Diet trends of 2015

Emma Brown | 31 Dec, 1025

As 2015 draws to a close, I thought I'd take a look at some of this year's most popular eating trends and diets. There have been some new and interesting crazes, let's check out 5 of these in more detail:

1) Clean eating

What it's about


Clean eating is about eating nothing but 'real' foods and cutting out all processed foods. The idea is to reduce the amount of additives, toxins and unhealthy foods in your diet and get better nourishment from food. Simply put, this means opting for fruits, vegetables, wholegrains, pulses, healthy sources of protein and good fats – and cutting out (or right down on) alcohol, saturated fat, added sugar, salt and processed foods.

With clean eating you can choose to go all in, or just follow it as much as possible. To go 'all in' requires you to remove alcohol, pre-packaged foods, sugary and fatty foods from your diet completely. This means always cooking from scratch and getting creative with your favourite foods (sweet potato brownies anyone?). Alternative, you can just choose to follow the principle of clean eating as often as possible, but still have the food from the 'cheat' list on occasion.

Our view

Clean eating is a great approach to take with your diet, and we should move more towards this where we can. It's certainly one of the healthiest ways to eat from a nutritional point of view, as long as it's well balanced and the right foods are included. However it can be quite restrictive if you go all in with it, so preparation and careful planning is needed. In our view it's not necessary to completely remove foods like chocolate, cakes, takeaways and pastries – having the occasional treat is fine, and is good for motivation. While clean eating as a general way of life is a definite plus, not being able to bend on these rules may be very restrictive and unnecessary.

2) Extra veg – hold the pasta

What it's about:


A big trend this year is using vegetables in place of starchy foods such as rice, bread and pasta. We've had cauliflower rice, courgetti spaghetti, cauliflower pizza bases, rainbow cous cous and carrot noodles to name a few. The aim is to add a healthier twist to favourite dishes and cut down on calories. Using veg in place of starchy foods such as bread and pasta, is a great option for people with intolerances or those who simply want to reduce their calorie intake.

Our view:

This is a smart way to cut calories and get more veg into your diet – so definitely something to try. It's a great option if you are trying to lose weight as the veg bulks out meals for very few calories. But it is important not to demonise bread, pasta and rice – if you are choosing wholegrain and wholewheat options, these are a very valuable addition to your diet. Wholegrain bread, wholewheat pasta and brown rice are good sources of fibre and B vitamins, so great to include when you can.

3) Nutribullet

What it's about:


The Nutribullet has continued to be a big trend this year, with similar products being launched. It works like a blender, but the Nutribullet creators claim it to be a 'nutrient extractor' not just a juicer. It supposedly breaks down the fruits, vegetables, seeds etc into their most biodegradable forms, making the nutrients within more accessible to your body. The Nutribullet is very powerful, meaning it can wizz up a variety of foods into liquid form for easy consumption – add nuts, seeds, vegetables or fruit and they will all be mixed up into a thin juice in seconds.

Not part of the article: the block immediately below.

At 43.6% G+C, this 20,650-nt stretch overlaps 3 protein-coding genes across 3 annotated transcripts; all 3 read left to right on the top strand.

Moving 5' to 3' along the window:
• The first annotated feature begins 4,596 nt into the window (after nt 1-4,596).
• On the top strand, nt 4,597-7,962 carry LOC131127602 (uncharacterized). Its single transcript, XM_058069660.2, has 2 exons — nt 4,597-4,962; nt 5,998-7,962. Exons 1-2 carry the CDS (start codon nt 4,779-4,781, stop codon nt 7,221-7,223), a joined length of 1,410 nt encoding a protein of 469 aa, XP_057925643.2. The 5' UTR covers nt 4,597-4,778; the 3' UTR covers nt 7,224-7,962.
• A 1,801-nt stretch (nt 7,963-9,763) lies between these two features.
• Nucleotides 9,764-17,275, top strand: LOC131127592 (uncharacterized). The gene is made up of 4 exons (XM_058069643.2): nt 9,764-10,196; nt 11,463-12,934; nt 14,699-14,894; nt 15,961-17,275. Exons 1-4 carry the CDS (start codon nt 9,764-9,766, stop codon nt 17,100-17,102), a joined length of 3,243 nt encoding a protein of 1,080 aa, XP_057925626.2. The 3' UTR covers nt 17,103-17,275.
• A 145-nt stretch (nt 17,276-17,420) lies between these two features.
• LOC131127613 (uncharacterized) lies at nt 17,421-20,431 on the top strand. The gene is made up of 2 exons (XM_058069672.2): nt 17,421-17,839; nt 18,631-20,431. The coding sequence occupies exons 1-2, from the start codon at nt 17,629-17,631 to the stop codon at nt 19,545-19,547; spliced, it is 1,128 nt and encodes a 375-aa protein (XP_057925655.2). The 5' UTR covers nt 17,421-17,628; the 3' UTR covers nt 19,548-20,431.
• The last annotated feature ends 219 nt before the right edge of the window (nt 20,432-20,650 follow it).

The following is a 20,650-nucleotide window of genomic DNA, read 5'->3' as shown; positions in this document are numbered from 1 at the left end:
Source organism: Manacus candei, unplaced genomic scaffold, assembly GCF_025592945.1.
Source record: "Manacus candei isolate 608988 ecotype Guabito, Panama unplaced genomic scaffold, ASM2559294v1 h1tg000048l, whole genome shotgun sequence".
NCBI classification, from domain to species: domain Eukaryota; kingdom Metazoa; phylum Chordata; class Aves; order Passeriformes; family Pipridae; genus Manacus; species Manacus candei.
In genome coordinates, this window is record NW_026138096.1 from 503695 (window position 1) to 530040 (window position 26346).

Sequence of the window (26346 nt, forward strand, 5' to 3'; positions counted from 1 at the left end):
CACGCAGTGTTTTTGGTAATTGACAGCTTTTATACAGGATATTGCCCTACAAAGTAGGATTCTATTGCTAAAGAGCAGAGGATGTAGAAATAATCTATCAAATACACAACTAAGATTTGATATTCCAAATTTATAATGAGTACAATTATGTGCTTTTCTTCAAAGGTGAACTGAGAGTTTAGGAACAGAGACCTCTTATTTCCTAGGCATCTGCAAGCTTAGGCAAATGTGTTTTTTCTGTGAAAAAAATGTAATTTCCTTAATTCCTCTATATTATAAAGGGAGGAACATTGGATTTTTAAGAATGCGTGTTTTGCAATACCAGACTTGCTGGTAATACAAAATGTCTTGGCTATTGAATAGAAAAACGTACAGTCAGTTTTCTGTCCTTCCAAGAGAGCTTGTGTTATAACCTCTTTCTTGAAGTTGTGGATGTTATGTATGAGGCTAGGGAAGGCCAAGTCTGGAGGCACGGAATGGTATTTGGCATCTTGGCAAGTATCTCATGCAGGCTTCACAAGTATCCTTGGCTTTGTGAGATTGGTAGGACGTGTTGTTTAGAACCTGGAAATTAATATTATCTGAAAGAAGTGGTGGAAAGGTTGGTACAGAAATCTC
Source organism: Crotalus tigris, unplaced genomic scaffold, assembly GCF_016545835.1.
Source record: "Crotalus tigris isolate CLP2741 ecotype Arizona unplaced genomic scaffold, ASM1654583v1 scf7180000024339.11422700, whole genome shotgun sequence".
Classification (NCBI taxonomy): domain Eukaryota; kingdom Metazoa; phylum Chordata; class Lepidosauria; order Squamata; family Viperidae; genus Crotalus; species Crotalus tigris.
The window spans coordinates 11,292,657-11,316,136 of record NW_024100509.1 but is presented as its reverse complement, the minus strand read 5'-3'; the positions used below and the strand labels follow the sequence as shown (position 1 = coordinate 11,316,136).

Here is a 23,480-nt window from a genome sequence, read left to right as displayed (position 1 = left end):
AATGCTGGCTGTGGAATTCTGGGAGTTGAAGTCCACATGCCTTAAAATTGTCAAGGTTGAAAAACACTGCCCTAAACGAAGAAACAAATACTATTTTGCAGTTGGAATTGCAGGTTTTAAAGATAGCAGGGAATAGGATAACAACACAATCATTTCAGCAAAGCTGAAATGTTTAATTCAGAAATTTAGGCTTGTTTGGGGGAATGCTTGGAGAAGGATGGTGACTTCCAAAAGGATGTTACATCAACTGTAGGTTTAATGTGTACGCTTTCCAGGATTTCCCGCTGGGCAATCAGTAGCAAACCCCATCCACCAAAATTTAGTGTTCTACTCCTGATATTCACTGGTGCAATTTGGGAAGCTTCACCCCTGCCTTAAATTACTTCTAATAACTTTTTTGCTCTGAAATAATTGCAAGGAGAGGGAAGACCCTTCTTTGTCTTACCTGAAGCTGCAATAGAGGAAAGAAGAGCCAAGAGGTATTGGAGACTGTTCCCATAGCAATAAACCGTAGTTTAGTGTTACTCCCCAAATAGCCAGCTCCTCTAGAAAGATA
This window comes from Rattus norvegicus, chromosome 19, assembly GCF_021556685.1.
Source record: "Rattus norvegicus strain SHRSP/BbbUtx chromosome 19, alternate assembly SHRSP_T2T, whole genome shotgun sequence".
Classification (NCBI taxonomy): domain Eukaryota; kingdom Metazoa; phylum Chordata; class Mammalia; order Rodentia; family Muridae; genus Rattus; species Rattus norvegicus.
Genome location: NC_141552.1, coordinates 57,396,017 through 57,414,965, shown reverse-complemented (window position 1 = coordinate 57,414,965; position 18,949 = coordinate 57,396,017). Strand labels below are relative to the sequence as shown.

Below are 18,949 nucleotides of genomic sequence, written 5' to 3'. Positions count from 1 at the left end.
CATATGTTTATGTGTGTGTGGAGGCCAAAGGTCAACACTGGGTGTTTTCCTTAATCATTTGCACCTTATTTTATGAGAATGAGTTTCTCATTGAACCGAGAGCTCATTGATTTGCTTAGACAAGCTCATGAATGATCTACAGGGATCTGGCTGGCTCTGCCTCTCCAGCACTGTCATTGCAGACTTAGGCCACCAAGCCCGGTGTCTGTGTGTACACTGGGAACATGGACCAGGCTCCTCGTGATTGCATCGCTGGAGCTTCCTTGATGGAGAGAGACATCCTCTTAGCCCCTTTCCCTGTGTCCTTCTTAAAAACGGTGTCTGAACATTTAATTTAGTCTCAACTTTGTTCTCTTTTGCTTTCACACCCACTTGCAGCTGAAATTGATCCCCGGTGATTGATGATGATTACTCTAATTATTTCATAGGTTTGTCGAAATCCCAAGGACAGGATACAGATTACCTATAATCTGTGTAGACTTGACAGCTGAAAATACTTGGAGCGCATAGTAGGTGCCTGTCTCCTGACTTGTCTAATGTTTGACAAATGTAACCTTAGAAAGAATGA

Our view:

Having a smoothie or juice for breakfast or as a meal replacement is a good way to get a lot of nutrients into your body in one go, from time to time. The Nutribullet is also great for blending vegetables and things like chia seeds, so you can create smoothies high in vitamins, minerals, protein and good fats, but also low in sugar – unlike most traditional juices.

But, the claims made around the Nutribullet regarding nutrient extraction are not scientifically proven. Nutribullet does not provide any supporting evidence for these claims on their website, and there does not appear to be any sound scientific evidence to suggest that we need to tear apart our foods mechanically (with something more than our teeth) in order to get the nutrients within. So while this is a handy blender, the nutrient extractor claims may still need to be taken with a pinch of salt.

4) Sugar free diet

What it's about:


The crack down on sugar has been a huge thing in the world of nutrition this year. As a nation, we consume far too much added sugar from sugary drinks, sweets, chocolates, desserts and processed foods. Added sugar tends to be in the foods that it's all too easy to over consume, which can lead to excess calories in the diet and so weight gain. Given the continuing obesity epidemic, new guidance has been issued encouraging us to reduce our added sugar intake to help in the fight against obesity. This has led to many people choosing to adopt a completely sugar free diet, in which all added sugars are removed and only natural sugars present in fruit and milk are consumed.